Your friendship was well portrayed in your movie, “For Love or Country,” particularly in that dramatic scene when he helps you and your family defect from Cuba, to have the freedom to pursue your passion. Tell us about that.

Leaving Cuba was difficult, as any Cuban immigrant knows well. I was traveling everywhere but my family was back home suffering. Castro’s Cuba was not the country that I knew anymore. I, our people, had no freedom. During mandatory military service, I was put in jail for listening to American jazz on the radio! Dizzy and I were playing for the United Nations, and in one of the trips, he helped me and my family defect from Cuba through the American Embassy in London. After that, I discovered a whole new world that I didn’t know existed. He gave me so many incredible opportunities. He trained me and encouraged me to continue to play and practice.  

Is your approach to jazz improvisation part of that training?

Yes. Jazz improvisation is synonymous with freedom of speech. It's something you create in the moment, and you cannot repeat. It's something a musician uses to express his feelings through his instrument in terms of that specific tune that you're playing and sharing with your audience. It’s a beautiful thing. 

Where do your ideas come from?

It's not only one thing; it's a bunch of different things that converge in your brain. It's memories of things that you compile over the years. That’s what Clark Terry, one of America’s best swing and bebop trumpeters did. He was a pioneer of the flugelhorn in jazz, mentoring Quincy Jones, Miles Davis, Herbie Hancock . . . He was one of the most recorded jazz musicians, whose career in jazz spanned more than 70 years! He always said, “Imitate, emulate, and create.”

We all start imitating our heroes, people, musicians. First, you become very familiar with their sound. You love the way they play, so you start imitating them. And then, when you gain confidence, you begin the process of emulating these heroes. If you're lucky, and you have some kind of special talent, you create your own language, your own vocabulary, your own way of expression.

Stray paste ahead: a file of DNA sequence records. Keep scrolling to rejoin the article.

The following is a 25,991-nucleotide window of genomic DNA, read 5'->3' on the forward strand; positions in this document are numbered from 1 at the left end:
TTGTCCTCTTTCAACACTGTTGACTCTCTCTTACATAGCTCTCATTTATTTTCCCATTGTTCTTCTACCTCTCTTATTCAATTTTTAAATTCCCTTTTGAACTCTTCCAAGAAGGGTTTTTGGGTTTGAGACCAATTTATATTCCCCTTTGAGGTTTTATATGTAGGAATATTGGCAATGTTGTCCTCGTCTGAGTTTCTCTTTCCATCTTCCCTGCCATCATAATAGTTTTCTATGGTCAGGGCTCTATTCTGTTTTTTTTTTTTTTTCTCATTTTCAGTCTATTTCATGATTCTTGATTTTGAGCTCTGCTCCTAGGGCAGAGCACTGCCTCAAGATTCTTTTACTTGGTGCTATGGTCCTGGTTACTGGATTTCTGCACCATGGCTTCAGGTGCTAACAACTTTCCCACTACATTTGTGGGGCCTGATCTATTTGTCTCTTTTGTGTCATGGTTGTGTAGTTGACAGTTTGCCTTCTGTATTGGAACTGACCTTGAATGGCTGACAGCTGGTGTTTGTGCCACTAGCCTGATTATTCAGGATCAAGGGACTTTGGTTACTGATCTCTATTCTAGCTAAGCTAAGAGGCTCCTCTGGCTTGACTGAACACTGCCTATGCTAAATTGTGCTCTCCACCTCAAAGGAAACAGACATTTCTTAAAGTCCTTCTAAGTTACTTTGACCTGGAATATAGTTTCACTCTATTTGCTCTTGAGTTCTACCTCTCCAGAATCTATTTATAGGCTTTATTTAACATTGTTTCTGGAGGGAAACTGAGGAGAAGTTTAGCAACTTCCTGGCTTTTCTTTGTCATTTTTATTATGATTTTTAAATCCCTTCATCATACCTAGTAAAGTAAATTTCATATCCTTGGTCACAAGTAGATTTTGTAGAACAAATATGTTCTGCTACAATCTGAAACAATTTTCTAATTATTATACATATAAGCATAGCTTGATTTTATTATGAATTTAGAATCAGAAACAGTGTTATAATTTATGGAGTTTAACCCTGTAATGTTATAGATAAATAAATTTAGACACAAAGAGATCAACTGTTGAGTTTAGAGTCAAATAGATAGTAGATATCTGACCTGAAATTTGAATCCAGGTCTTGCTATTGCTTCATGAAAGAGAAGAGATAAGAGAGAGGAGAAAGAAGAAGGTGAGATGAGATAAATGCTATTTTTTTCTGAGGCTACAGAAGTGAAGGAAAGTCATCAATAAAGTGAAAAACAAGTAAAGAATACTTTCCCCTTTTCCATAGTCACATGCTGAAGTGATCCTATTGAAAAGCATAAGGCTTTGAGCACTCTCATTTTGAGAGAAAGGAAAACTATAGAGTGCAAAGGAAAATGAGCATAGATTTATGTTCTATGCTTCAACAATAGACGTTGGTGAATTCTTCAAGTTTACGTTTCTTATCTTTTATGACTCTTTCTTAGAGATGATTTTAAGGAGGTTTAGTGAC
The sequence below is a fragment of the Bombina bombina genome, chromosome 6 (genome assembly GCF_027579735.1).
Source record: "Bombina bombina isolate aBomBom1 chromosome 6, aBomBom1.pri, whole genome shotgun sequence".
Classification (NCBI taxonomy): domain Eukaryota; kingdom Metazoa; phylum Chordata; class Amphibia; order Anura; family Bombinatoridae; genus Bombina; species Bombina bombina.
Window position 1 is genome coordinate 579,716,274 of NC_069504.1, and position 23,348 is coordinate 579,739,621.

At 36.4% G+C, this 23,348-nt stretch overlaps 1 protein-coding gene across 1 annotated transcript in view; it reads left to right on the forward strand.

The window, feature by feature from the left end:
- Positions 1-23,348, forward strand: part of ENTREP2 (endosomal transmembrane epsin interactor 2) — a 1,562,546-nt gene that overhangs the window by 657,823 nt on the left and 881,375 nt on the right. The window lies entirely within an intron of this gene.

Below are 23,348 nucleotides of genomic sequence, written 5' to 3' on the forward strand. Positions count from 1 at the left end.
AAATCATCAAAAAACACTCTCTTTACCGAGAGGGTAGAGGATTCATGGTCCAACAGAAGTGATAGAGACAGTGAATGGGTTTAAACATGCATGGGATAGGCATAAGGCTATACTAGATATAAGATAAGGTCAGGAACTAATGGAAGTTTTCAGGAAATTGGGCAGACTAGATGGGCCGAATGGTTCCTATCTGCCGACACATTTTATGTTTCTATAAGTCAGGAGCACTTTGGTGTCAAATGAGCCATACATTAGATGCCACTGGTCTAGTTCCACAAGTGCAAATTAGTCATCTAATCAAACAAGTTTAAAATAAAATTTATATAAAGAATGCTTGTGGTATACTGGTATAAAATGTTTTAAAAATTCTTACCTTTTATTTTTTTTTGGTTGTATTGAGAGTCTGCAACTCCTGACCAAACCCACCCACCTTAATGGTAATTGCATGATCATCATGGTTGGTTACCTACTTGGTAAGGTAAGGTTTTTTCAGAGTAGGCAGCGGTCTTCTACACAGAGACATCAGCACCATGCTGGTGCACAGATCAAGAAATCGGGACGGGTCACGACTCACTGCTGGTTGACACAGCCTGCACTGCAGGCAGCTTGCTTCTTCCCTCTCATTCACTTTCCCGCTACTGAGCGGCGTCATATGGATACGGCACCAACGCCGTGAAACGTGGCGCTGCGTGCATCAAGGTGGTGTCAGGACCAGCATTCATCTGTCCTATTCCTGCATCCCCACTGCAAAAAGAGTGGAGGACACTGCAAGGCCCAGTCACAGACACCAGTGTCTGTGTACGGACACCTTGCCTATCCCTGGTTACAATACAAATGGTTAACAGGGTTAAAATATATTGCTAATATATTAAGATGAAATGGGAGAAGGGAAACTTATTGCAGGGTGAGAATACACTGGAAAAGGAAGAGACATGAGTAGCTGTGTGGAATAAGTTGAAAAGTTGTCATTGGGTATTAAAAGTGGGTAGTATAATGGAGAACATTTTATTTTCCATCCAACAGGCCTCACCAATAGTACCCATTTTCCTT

So, how do you hope to inspire our young Frost musicians that will be playing with you on October 1?

I hope to inspire them with my passion for music. That's the most important thing. When you have that passion, dedication, and discipline, you're going to see some results. I’d tell them, take your career seriously. Now, there are two different ways to approach music. If you’re like an aficionado who plays music for fun, and you have your day job, that’s one thing. But, if you want to become a professional musician, there are also two different ways—you play what you can, or you play what you want and how you want. 

That's a big difference. So, how do you get from point A to point B?

You need a strong discipline, commitment, and a passion that drives you to practice with a very strong dedication. Never believe you reach any point in your life. Because we’re always in the middle of the road, every single day. Especially with the trumpet. It doesn’t give you a grade. It’s a rural instrument. It doesn't matter how well you played the night before. You must prepare for the next show, every day. If you don’t do that, you’re not going to play the way you want. 


To purchase tickets for “Love or Country: the Arturo Sandoval Story” Live in Concert, visit events/Miami.edu.